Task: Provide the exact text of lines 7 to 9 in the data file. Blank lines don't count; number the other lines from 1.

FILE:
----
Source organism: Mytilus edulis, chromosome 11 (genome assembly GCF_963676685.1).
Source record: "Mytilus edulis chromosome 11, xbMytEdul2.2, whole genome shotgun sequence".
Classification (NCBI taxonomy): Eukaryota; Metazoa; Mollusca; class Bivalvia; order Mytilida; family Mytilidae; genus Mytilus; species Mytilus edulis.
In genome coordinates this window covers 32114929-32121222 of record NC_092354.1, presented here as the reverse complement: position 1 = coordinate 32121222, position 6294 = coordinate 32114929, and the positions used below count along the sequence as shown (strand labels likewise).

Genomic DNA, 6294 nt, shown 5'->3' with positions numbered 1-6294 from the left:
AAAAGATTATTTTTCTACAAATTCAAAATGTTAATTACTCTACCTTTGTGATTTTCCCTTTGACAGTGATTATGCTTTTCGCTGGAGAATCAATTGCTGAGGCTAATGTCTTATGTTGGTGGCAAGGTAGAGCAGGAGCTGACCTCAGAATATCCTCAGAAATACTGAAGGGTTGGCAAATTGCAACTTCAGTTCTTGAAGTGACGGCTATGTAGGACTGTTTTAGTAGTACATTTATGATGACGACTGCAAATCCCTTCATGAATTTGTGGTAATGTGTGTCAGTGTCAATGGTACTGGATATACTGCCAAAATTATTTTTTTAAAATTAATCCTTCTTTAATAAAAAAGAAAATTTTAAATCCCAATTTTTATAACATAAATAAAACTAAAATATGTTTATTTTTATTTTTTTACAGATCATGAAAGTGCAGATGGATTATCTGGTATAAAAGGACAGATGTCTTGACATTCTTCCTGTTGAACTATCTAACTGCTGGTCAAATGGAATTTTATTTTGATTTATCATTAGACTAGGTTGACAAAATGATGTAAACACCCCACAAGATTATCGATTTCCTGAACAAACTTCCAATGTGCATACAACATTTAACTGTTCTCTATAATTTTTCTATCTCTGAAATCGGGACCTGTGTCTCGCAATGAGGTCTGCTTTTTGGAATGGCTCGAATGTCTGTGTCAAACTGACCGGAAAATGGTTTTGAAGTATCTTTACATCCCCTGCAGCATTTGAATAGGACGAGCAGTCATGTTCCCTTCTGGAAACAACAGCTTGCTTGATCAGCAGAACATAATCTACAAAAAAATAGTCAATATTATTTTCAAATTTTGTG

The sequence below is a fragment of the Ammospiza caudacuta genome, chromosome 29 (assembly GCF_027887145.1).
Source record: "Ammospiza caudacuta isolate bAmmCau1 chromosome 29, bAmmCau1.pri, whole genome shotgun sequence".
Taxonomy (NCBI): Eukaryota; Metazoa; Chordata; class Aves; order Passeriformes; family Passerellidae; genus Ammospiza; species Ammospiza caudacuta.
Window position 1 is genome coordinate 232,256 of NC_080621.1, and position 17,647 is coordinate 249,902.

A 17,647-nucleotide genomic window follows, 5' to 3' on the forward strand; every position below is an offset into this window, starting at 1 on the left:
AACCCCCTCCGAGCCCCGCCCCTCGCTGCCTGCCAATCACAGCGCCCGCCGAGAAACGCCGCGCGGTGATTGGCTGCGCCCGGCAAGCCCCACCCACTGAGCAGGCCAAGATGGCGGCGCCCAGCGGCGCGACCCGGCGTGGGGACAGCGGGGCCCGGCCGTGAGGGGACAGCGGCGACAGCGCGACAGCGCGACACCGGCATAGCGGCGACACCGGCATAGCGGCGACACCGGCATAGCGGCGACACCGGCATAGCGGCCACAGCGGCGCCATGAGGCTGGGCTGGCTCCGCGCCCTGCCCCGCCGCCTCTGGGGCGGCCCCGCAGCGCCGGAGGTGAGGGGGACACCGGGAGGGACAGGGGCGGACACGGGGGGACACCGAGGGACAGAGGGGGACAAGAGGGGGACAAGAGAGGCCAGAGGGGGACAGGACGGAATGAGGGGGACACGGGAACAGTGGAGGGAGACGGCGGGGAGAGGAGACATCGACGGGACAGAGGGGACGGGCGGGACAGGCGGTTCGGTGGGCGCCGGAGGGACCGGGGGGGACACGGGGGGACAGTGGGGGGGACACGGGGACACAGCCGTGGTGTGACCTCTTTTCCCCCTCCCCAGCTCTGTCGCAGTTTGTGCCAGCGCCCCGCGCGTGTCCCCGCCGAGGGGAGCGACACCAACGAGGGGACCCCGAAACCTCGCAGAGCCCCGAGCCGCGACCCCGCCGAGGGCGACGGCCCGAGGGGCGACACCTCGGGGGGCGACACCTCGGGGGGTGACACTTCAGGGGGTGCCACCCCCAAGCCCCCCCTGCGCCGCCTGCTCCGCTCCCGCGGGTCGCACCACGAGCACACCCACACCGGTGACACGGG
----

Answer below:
The sequence below is a fragment of the Ammospiza caudacuta genome, chromosome 29 (assembly GCF_027887145.1).
Source record: "Ammospiza caudacuta isolate bAmmCau1 chromosome 29, bAmmCau1.pri, whole genome shotgun sequence".
Taxonomy (NCBI): Eukaryota; Metazoa; Chordata; class Aves; order Passeriformes; family Passerellidae; genus Ammospiza; species Ammospiza caudacuta.